Former Broncos quarterback moves to trademark ‘Tebowing’

With Tim Tebow finding himself a second-string player (at best) in the NFL, is it time to consider the arena league?

With Tim Tebow finding himself a second-string player (at best) in the NFL, is it time to consider the arena league?

Former Denver Broncos quarterback Tim Tebow bends to one knee and bows his head in the classic "Tebowing" pose before a game against the Oakland Raiders on Nov. 6, 2012. (Photo: CNN)

Former Denver Broncos quarterback Tim Tebow bends to one knee and bows his head in the classic “Tebowing” pose before a game against the Oakland Raiders on Nov. 6, 2012. (Photo: CNN)

(CNN) — Thou shalt not Tebow, for the wages of Tebowing is trademark infringement.

A management and consulting firm representing New York Jets back-up quarterback and evangelical sports icon Tim Tebow has moved one step closer to holding the trademark “Tebowing” for use on things as widespread as clothing, pencil sharpeners and holiday ornaments.

Tebow has long been very public about his Christian faith. In college, he sported Bible verses on his eye black, which the NCAA went on to ban after his graduation.  Tebow invoked God frequently at news conferences and wrote at length about his faith and growing up the son of evangelical missionaries the Philippines in an autobiography.

“Tebowing” became part of the American lexicon when Tebow, then a second year player for the Denver Broncos, was photographed bowing in prayer in the end zone on one knee, helmeted head bowed a top a clenched fist.  It quickly became an Internet meme.

One of the first to start the meme was Jared Kleinstein, a Denver-born Broncos fan, living in New York.  He started a website, www.tebowing.com, defining Tebow as a verb: “To get down on a knee and start praying, even if everyone else around you is doing something completely different.”  He posted a photo of himself “Tebowing.”

Tebow approved of the growing phenomenon at the time writing, “Love it,” on his Twitter account.

A paper trail of documents with the U.S. Patent and Trademark office shows that soon after the meme caught fire last year, Kleinstein filed to trademark “Tebowing” and began to sell apparel with the phrase on it.

XV Enterprises, a marketing and consulting firm, protested Kleinstein’s application through California attorney Anthony M. Keats in October.  Trademark records show Tebow is the sole shareholder of XV Enterprises, which is thought to represent the Roman numerals for his longtime football jersey number, 15.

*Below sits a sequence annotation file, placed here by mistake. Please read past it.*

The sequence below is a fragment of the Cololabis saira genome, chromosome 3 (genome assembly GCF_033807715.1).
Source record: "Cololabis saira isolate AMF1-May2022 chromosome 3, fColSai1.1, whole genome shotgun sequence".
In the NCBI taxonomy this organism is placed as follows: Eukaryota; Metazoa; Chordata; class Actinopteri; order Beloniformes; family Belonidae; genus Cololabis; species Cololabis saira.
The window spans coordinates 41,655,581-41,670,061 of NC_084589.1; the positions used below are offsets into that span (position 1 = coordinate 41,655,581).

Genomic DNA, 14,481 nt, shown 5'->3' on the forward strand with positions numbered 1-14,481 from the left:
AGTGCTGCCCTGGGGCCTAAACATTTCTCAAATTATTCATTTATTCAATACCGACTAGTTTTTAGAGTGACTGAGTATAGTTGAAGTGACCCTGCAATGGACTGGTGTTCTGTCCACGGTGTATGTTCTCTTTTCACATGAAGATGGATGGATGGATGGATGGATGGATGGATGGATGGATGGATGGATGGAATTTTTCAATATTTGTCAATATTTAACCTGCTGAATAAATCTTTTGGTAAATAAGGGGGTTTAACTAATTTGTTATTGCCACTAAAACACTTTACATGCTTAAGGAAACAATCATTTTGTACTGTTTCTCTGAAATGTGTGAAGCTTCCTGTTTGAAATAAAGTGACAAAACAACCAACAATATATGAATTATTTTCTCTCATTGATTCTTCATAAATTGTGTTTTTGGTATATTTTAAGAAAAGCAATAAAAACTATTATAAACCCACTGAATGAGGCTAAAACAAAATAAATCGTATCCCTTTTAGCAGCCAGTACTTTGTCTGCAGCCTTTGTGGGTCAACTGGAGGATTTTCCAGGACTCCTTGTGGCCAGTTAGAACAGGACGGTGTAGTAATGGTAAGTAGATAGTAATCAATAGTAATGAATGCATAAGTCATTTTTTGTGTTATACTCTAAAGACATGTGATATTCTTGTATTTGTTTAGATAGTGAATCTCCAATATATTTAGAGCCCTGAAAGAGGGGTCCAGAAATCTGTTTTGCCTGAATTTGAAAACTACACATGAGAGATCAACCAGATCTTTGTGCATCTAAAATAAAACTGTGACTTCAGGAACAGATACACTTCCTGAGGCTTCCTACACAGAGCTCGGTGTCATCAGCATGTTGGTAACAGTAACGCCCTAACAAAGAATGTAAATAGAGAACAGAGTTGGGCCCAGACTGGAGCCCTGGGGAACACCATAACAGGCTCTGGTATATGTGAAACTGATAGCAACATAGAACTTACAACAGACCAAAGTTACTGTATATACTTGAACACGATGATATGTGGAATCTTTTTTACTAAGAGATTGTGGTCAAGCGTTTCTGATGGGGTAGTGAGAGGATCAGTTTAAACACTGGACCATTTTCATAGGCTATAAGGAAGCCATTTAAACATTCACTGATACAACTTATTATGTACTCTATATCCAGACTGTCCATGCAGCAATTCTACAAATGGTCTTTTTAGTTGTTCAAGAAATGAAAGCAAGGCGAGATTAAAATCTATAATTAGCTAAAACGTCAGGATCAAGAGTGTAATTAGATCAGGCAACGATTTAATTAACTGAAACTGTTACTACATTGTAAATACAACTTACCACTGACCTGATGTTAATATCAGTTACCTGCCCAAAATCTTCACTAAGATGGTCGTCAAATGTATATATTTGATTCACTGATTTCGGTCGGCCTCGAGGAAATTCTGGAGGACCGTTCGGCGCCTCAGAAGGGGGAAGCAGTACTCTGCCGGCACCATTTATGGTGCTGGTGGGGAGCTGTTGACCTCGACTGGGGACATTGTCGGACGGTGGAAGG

In a letter of protest, Keats wrote to the Trademark office that consumers would incorrectly think the goods were connected to Tebow or his charity the Tim Tebow Foundation.

“Inevitably, in today’s commercial arena of sports marketing, consumers will be led to believe that at a minimum, Tim Tebow or the Tim Tebow Foundation has approved of all of the third-party applicant’s goods in the context of licensing; or, what is even more damaging, that Tim Tebow is actually connected with or associated with the goods of the cited applicants when he is not,” Keats wrote.

On February 22, the trademark office issued a refusal of registration to Kleinstein’s application, saying the material he hoped to trademark, “includes matter which falsely suggests a connection with Tim Tebow. Accordingly, registration is refused under Trademark Act Section 2(a).”

After Kleinstein’s Tebowing trademark attempt was rejected, Tebow’s team of advisers appear to have stepped in to claim the trademark.

An August 21  Trademark Application shows a letter signed by Tebow giving his consent to the “use and registration” by XV Enterprises LLC “of my nickname TEBOWING as a trademark and/or service mark with the United States Patent and Trademark Office.”  The filing also shows that  Tim Tebow is the sole shareholder of XV Enterprises LLC.

On October 9, the trademark, now showing XV Enterprises LLC as the owner, was published for opposition.  That means anyone who wants to oppose the registration has 30 days to do so.  If no one does, or the opposition is deemed by trademark office to be unsubstantiated, then Tim Tebow will officially own Tebowing.

Newsday, which was among the first to report on the issue, quoted Tebow as saying, “It got hyped up as Tebowing, so [the trademark] was more to just control how it’s used, make sure it’s used in the right way.”

U.S. Patent and Trademark office records show in the past year a number of applications for Tebow-related trademarks have come up and been smacked down.

In July, records show, the trademark office refused an application by Michael Dachs of Merrick, New York, who sought a trademark for the name and logo “Lord and Tebow” for T-shirts and apparel that mimicked the logo of the department store Lord and Taylor.

The trademark office refused that claim because the logo was “virtually identical” to the Lord & Taylor logo.  They also said in their rejection that consumers could “falsely suggest a connection with Tim Tebow … Tim Tebow is so famous that consumers would presume a connection.”